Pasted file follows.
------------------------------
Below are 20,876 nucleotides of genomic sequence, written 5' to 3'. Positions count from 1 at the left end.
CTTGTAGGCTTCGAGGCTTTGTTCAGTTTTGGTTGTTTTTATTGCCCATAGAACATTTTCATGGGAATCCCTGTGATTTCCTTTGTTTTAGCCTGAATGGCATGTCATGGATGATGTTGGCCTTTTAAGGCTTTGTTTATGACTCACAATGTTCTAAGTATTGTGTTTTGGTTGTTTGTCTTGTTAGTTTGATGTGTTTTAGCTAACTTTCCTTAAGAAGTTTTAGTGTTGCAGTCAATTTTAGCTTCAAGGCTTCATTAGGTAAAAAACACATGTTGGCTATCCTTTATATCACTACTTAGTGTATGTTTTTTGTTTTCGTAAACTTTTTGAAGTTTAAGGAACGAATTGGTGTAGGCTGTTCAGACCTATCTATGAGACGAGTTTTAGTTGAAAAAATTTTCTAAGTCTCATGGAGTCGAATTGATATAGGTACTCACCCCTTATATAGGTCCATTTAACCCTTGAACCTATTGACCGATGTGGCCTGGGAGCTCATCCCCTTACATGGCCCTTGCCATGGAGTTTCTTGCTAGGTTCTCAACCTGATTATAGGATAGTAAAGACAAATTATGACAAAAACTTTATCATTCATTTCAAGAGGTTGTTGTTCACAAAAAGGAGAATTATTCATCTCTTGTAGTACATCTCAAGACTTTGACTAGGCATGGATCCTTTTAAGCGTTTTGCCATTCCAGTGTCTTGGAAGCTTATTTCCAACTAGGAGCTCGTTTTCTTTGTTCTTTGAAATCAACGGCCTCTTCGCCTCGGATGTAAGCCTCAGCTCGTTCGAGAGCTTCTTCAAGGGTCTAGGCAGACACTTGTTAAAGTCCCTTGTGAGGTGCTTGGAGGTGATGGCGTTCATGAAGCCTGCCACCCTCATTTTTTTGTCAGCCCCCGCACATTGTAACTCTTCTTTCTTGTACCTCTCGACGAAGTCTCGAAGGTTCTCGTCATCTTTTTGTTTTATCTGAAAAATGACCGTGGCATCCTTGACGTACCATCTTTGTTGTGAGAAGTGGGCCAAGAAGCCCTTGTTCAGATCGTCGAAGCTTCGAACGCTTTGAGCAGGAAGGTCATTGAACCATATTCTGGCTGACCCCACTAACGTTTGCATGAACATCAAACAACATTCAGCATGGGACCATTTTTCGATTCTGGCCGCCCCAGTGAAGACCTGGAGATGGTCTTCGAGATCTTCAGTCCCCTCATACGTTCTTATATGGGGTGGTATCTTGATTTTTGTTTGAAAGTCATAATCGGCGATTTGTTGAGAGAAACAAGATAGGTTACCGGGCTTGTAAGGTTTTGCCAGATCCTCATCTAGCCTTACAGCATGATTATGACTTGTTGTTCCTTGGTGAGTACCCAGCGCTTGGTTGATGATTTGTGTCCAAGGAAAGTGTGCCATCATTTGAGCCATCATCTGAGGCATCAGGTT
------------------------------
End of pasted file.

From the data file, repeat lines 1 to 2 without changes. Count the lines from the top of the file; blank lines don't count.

Below are 20,876 nucleotides of genomic sequence, written 5' to 3'. Positions count from 1 at the left end.
CTTGTAGGCTTCGAGGCTTTGTTCAGTTTTGGTTGTTTTTATTGCCCATAGAACATTTTCATGGGAATCCCTGTGATTTCCTTTGTTTTAGCCTGAATGGCATGTCATGGATGATGTTGGCCTTTTAAGGCTTTGTTTATGACTCACAATGTTCTAAGTATTGTGTTTTGGTTGTTTGTCTTGTTAGTTTGATGTGTTTTAGCTAACTTTCCTTAAGAAGTTTTAGTGTTGCAGTCAATTTTAGCTTCAAGGCTTCATTAGGTAAAAAACACATGTTGGCTATCCTTTATATCACTACTTAGTGTATGTTTTTTGTTTTCGTAAACTTTTTGAAGTTTAAGGAACGAATTGGTGTAGGCTGTTCAGACCTATCTATGAGACGAGTTTTAGTTGAAAAAATTTTCTAAGTCTCATGGAGTCGAATTGATATAGGTACTCACCCCTTATATAGGTCCATTTAACCCTTGAACCTATTGACCGATGTGGCCTGGGAGCTCATCCCCTTACATGGCCCTTGCCATGGAGTTTCTTGCTAGGTTCTCAACCTGATTATAGGATAGTAAAGACAAATTATGACAAAAACTTTATCATTCATTTCAAGAGGTTGTTGTTCACAAAAAGGAGAATTATTCATCTCTTGTAGTACATCTCAAGACTTTGACTAGGCATGGATCCTTTTAAGCGTTTTGCCATTCCAGTGTCTTGGAAGCTTATTTCCAACTAGGAGCTCGTTTTCTTTGTTCTTTGAAATCAACGGCCTCTTCGCCTCGGATGTAAGCCTCAGCTCGTTCGAGAGCTTCTTCAAGGGTCTAGGCAGACACTTGTTAAAGTCCCTTGTGAGGTGCTTGGAGGTGATGGCGTTCATGAAGCCTGCCACCCTCATTTTTTTGTCAGCCCCCGCACATTGTAACTCTTCTTTCTTGTACCTCTCGACGAAGTCTCGAAGGTTCTCGTCATCTTTTTGTTTTATCTGAAAAATGACCGTGGCATCCTTGACGTACCATCTTTGTTGTGAGAAGTGGGCCAAGAAGCCCTTGTTCAGATCGTCGAAGCTTCGAACGCTTTGAGCAGGAAGGTCATTGAACCATATTCTGGCTGACCCCACTAACGTTTGCATGAACATCAAACAACATTCAGCATGGGACCATTTTTCGATTCTGGCCGCCCCAGTGAAGACCTGGAGATGGTCTTCGAGATCTTCAGTCCCCTCATACGTTCTTATATGGGGTGGTATCTTGATTTTTGTTTGAAAGTCATAATCGGCGATTTGTTGAGAGAAACAAGATAGGTTACCGGGCTTGTAAGGTTTTGCCAGATCCTCATCTAGCCTTACAGCATGATTATGACTTGTTGTTCCTTGGTGAGTACCCAGCGCTTGGTTGATGATTTGTGTCCAAGGAAAGTGTGCCATCATTTGAGCCATCATCTGAGGCATCAGGTT